In late March a week-long meeting held at the Vatican that involved young people from all over the world reached its end. The meeting was held as a precursor to the upcoming synod on “Young People, the Faith, and the Discernment of Vocation.” The intent was to inspire young people to give their honest criticisms and suggestions for moving the Church forward and becoming a better community.
In the document, released March 24, here are the youths’ views
“Today’s young people are longing for an authentic Church. We want to say, especially to the hierarchy of the Church, that they should be a transparent, welcoming, honest, inviting, communicative, accessible, joyful and interactive community” says the document.
“Young people look for a sense of self by seeking communities that are supportive, uplifting, authentic and accessible,” the document starts off. It continues saying: “The Church oftentimes appears as too severe and is often associated with excessive moralism . . . We need a Church that is welcoming and merciful, which appreciates its roots and patrimony and which loves everyone, even those who are not following the perceived standards.”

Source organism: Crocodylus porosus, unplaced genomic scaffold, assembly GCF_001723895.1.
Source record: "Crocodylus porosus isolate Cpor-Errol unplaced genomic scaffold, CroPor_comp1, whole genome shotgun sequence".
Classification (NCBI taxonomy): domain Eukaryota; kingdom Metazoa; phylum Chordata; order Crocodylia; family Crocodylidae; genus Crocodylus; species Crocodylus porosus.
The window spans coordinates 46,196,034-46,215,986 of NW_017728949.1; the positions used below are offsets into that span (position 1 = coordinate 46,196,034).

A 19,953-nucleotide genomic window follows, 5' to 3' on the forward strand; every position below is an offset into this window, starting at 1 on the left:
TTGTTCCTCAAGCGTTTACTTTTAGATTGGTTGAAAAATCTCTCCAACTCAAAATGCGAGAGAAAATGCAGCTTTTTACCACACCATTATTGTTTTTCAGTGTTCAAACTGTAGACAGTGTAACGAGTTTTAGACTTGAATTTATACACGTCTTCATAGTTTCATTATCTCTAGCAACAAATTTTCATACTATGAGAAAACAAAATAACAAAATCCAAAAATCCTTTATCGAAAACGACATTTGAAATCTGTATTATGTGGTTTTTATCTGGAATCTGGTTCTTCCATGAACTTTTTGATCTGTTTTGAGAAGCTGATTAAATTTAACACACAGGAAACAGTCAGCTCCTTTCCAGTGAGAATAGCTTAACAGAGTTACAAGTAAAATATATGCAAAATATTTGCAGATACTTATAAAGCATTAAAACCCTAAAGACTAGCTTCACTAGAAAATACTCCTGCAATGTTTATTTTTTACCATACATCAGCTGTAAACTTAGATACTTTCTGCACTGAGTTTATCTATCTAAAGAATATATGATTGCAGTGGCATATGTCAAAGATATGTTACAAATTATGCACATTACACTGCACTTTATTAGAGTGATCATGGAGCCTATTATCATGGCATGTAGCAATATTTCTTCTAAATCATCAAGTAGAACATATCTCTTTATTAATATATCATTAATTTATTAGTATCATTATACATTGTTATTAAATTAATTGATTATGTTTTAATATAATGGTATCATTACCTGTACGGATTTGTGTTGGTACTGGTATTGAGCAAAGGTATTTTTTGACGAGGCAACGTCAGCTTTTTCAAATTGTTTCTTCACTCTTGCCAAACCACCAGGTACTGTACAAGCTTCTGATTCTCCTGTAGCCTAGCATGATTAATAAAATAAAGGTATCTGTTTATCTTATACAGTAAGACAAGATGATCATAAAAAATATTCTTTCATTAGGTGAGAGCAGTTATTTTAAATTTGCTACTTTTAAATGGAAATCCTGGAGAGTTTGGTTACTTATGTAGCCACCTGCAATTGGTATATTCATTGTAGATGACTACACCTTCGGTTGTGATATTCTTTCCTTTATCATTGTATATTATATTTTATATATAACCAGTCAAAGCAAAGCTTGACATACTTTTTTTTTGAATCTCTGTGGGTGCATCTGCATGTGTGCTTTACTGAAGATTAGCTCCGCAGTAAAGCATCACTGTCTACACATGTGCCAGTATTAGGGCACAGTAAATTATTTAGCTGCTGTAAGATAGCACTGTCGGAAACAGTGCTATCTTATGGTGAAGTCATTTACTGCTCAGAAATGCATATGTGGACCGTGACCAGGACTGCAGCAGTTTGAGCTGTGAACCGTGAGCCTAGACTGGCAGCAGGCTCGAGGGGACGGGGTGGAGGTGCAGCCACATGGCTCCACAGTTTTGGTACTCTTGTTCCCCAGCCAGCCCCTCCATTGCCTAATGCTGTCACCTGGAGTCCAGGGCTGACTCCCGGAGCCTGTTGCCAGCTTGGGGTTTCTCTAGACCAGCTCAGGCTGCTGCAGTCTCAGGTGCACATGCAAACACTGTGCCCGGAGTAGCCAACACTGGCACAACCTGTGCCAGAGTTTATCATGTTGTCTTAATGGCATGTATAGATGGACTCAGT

So— these 300 people with limited experience of the world who are to represent a global community desire authenticity from the Church, and yet ask that she become less severe and less focused on “excessive moralism?” In other words, they want the Church to become more adaptive and up-to-date (inauthentic?).
Authenticity presupposes staying true to the Teaching of the Church. As I have argued in these pages, modernists label this as being, in the words of the delegates, too severe.
The Catholic faith derives meaning of life from God. Reality and Truth exist apart from our senses and our individual existence because God exists outside of us and apart from us regardless of our existence. To be authentic requires a rejection of the influences and pressures of the material world and follow God, Christ Jesus, and His Church.
Modernism is a problematic philosophy to define. It’s has a long history, is complex, perplexing, and so tortuous that it’s tough to believe anyone in his or her right mind would desire such. Yet, the belief remains dangerous heretical, and to be defined as concisely as possible, as it has infested the world and produced such desires as the ones listed in “Young People, the Faith, and the Discernment of Vocation.” I have attempted no less.